Git: It *could* be harder.
Some time in the last two weeks, I pulled some code from somewhere, made some changes, and dispatched them to the author for review.
Then I scratched my head. I’d just used git.
Our Mac coder, Andrew, hates the living bejeezus out of Git. I’m worried that even this mention might have sent the normally placid guy into an eye-stabbing frenzy.
I get a sense that this is not an unusual Mac-reaction to Git. That [linked] review has a pretty interesting perspective:
I’ve observed that developers that were able to learn git from colleagues already familiar with git and its internals tend to have a higher opinion of it, in contrast to people such as myself that had to waste a lot of time digging around through Google and the man pages.
Indeed – my few hours of relatively successful git operation were largely guided.
When I tried to launch into using git for a small local project earlier this week, BAM instant and insurmountable fail.
Frankly, Git looks well worth learning, and it looks like it’s probably quite nice to work with under a Gui like Tortoise. But learning to operate it from the command line, for anything but the most trivial of activities …
Describing any part of Git as basic or “trivial” is a bit like tossing out the phrase “the part of the minefield with no mines in it”.
Let me clarify here: I have given Git more than a passing glance. I’ve actually revisited Git a number of times, but each time I ultimately reach a depth of frustration that makes me do a mental “rollback” on everything I’ve learned.
The combination of Git’s ability to do anything and its friendly habit of telling you when you’re doing something none too smart is deceptive. Using Git very easily descends into an option-fest, in the process of which you are going to give Git the impression you know more than you’re letting on. At this point, assumptions become involved. And suddenly you’re doing very bad things but you’re not going to know about them until it comes time to, say, pull latest updates and find that there are no updates because the last sequence of commands you uttered was a secret Git code for “destroy repository” or “convert repository to latest revisions only with no history” (I’m being ridiculous there, but it’s not impossible Git would let you do those things).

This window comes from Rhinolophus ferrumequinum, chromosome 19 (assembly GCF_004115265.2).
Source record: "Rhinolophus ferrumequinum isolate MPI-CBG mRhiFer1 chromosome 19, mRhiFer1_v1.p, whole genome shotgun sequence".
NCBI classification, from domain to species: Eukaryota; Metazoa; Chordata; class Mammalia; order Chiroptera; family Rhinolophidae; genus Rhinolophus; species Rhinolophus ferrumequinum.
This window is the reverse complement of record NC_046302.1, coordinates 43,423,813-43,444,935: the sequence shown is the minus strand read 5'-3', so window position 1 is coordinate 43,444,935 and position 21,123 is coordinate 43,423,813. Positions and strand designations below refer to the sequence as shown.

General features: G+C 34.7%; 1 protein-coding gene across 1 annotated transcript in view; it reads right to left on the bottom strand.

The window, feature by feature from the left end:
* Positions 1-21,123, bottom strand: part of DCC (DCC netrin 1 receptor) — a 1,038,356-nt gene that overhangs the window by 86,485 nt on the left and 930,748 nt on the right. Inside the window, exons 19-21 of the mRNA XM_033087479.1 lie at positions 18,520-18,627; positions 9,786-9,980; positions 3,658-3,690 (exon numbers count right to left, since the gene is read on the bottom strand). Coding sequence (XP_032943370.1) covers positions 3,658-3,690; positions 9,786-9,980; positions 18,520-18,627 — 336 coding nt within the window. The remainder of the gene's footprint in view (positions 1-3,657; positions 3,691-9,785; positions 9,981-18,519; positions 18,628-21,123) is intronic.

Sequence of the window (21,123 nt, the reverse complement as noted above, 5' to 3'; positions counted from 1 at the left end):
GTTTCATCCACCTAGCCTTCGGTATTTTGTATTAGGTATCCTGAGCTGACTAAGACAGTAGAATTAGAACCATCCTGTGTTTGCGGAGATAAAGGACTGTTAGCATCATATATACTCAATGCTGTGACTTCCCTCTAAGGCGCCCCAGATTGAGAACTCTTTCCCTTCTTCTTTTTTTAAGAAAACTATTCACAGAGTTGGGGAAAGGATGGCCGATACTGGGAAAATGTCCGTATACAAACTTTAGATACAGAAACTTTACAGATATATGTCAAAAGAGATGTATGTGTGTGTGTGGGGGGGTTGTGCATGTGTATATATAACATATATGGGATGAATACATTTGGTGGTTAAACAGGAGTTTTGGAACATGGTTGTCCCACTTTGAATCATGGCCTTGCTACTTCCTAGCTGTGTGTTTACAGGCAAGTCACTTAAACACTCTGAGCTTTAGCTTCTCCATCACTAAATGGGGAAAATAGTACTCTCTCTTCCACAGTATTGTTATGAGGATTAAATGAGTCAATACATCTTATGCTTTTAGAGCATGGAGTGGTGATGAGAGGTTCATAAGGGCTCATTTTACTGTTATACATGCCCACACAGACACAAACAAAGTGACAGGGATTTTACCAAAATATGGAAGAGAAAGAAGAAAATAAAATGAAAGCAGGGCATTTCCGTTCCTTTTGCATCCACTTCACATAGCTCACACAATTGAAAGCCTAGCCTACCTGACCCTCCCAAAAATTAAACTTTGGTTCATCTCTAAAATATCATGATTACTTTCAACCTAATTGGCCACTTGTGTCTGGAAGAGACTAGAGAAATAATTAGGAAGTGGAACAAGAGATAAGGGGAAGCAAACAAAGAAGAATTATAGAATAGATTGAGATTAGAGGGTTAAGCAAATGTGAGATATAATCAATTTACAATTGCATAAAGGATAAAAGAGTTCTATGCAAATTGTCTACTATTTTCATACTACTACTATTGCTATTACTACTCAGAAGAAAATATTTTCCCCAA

I don’t see the Gituation changing, though. Technically, Git is genius. But I don’t see Linus appointing someone to make Git user friendly. It does what he needs, and when it doesn’t, he’ll fix the omission. He could appoint a lieutenant to lead a major documentation makeover, but that would no doubt lead to requests for alterations to the interface, to which Linus is just going to say “you can do that with …”.
There are options like EasyGit and – as I mentioned – TortoiseGit, but both are at the mercy of changes to the development of the underlying Git systems and the user is perhaps more likely to walk into Git boobytraps.
Ultimately, Git takes time and effort to learn; it seems any such effort is likely to be well rewarded. But if you’re just looking to get code into Source Control … look to Subversion, Mercurial, Darcs or Bazaar.
Bazaar actually sounds kind of interesting to me, because it appears to offer a little more convenience for working off of a centralized master repository. But somehow it appears to have slipped under most folks’ radar.
Darcs has some really interesting concepts, in particular it supports a “search and replace” patch type:
Imagine you change every instance of “LoadDataFromDisk” in a branch to “LoadDataFromSource”. With a normal VCS, when you go to merge your code with someone elses. Unfortunately, they added a bunch of new calls to “LoadDataFromDisk”. In the resulting merge, all the lines you specifically changed will be changed, but all the new mentions will go unmodified.
With Darcs, if you record the renames as a search-and-replace patch, it will be applied to the code you are merging in, so that the new lines will have the correct function name.
Would really like to see a few more VCSes support that kind of neatness.